College football remains one of the most popular, most watched sports in the U.S. With 163 million fans watching on television and, prior to the COVID-19 lockdown restrictions, 47 million attending in person each year, college football is second only to the National Football League in terms of core fans across all sports.1

From the college bowl celebrations to fantasy football leagues and Super Bowl parties, football is a permanent piece of Americana.

Of course, college eventually comes to an end and when it does, less than 2 percent of the 81,000 college football student athletes will go on to play professionally. That means, like the rest of us, they will have to deal with life in the real world when they graduate. And with that rite of passage comes the beginning of the transition to adulthood, and all that comes with it.2

A real job

The start of our working life brings many new decisions. From choosing that first job to deciding on health benefits and whether to enroll in the company 401k plan—there’s a lot to figure out.

A real place to live

While you may not be able to shed the need for a roommate, hopefully you’ll be able to take a step up from dorm living or campus housing. Whether it’s New York City, New Albany, OH, or Newfoundland, NJ, you’ll need to find a new place and navigate a new apartment lease—or maybe even a new mortgage.

A real partner

You might meet someone you want to share your life with. According to the American Community Survey, 32 percent of women and 21 percent of men will be married by the age of 25. Finding someone could mean merging your finances with theirs – which can be complicated. So discussing your goals and financial situation early on is a good way to start preparing for the future.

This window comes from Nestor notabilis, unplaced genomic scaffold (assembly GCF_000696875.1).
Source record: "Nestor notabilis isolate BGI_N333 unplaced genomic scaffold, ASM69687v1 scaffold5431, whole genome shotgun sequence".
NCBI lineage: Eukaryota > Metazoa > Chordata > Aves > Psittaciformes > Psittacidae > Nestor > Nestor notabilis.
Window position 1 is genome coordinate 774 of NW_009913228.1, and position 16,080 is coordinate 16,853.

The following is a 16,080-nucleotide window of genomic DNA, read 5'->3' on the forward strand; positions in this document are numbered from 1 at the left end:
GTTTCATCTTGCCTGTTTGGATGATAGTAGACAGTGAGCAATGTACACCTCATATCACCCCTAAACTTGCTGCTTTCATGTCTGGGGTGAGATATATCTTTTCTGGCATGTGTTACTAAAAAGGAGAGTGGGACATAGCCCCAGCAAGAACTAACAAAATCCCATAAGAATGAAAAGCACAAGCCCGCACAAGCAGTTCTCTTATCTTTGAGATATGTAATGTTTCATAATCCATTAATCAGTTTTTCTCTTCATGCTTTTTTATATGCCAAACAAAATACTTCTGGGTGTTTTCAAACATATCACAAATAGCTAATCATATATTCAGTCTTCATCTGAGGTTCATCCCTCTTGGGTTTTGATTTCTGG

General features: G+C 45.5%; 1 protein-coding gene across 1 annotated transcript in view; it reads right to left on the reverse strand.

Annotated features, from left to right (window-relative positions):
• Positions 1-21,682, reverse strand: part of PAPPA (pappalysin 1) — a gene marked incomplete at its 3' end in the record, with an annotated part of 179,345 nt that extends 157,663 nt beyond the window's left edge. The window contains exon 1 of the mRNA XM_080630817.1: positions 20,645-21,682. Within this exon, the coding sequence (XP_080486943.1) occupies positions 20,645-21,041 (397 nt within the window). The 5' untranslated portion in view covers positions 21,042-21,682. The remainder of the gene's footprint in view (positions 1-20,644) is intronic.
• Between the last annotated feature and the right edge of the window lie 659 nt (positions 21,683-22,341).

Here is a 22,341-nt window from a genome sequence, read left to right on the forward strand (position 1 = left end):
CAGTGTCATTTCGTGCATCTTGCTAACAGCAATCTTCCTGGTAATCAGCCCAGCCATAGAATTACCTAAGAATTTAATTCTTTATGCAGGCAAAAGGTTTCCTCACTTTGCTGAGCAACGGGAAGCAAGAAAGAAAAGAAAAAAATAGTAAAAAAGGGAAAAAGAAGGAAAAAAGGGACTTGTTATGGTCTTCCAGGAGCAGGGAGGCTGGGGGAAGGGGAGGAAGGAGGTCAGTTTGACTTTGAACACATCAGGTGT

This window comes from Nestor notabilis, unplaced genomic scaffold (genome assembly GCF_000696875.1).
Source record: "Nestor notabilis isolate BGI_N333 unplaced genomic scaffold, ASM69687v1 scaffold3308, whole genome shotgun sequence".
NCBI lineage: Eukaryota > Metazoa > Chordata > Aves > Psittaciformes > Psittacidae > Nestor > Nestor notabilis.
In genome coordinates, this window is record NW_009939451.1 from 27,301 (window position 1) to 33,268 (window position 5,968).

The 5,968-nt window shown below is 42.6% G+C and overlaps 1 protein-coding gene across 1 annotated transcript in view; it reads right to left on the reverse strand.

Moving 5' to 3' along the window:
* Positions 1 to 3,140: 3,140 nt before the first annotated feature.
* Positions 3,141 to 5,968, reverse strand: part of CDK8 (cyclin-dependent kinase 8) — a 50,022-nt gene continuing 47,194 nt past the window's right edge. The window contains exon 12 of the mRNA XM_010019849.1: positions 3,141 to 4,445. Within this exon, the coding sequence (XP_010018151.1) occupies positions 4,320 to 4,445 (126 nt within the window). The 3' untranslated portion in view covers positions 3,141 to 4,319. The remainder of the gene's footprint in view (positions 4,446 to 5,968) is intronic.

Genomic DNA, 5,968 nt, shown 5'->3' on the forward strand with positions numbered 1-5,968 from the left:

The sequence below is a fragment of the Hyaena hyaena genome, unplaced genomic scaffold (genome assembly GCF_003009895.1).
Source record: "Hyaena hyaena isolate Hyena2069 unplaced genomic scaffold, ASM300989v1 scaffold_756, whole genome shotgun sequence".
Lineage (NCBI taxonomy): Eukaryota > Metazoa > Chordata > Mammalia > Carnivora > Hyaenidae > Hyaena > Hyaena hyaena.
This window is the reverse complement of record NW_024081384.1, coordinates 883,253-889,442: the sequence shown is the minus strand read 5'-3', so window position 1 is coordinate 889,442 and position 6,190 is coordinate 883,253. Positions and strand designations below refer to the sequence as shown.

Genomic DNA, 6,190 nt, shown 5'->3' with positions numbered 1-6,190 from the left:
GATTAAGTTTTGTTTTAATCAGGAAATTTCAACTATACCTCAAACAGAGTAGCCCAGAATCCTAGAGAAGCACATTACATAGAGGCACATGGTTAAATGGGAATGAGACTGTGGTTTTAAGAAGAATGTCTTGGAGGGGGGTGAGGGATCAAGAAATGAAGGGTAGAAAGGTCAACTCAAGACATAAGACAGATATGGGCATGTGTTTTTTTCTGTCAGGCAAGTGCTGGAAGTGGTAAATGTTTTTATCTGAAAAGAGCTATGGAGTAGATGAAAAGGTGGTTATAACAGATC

A real life

Whether you get married, stay single or co-habit, adapting to the real world as an independent adult will be both exciting and a bit overwhelming. As we move past the COVID-19 pandemic and as things begin to return to normal , striking the right balance of work, healthy relationships with friends and family, regular exercise, and working toward your financial goals will all be part of being good at life.

Budgeting your time and money is an important exercise that helps you set and achieve common-sense goals that will help you get ahead—and stay ahead, such as:

  • Build an emergency fund – COVID-19 has raised awareness of the need to plan for unexpected events
  • Spend less than you make
  • Pay down any credit card balances, and/or keep paying them off every month
  • Look at ways to reduce your student loan
  • Save separately for discretionary purchases, including vacations
  • Save for retirement, and max out your 401k contributions (especially if your plan has a match)
  • Consider life insurance – even if you’re single, you may still have people who depend on you and your livelihood

Set a realistic overall budget that helps you work toward goals, and stick to it. You’ll be amazed at how quickly you can build wealth—and protect those you love—even on a modest starting salary out of college.

And the next time you do get to watch a college game, just remember you have more in common with those incredibly talented athletes than you may think.


1 National Football Foundation Attendance Survey:

2 NCCA 2020 Probability of Competing Beyond High School Figures and Methodology:

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Media contact
Sara Sefcovic
New York Life Insurance Company
(212) 576-4499

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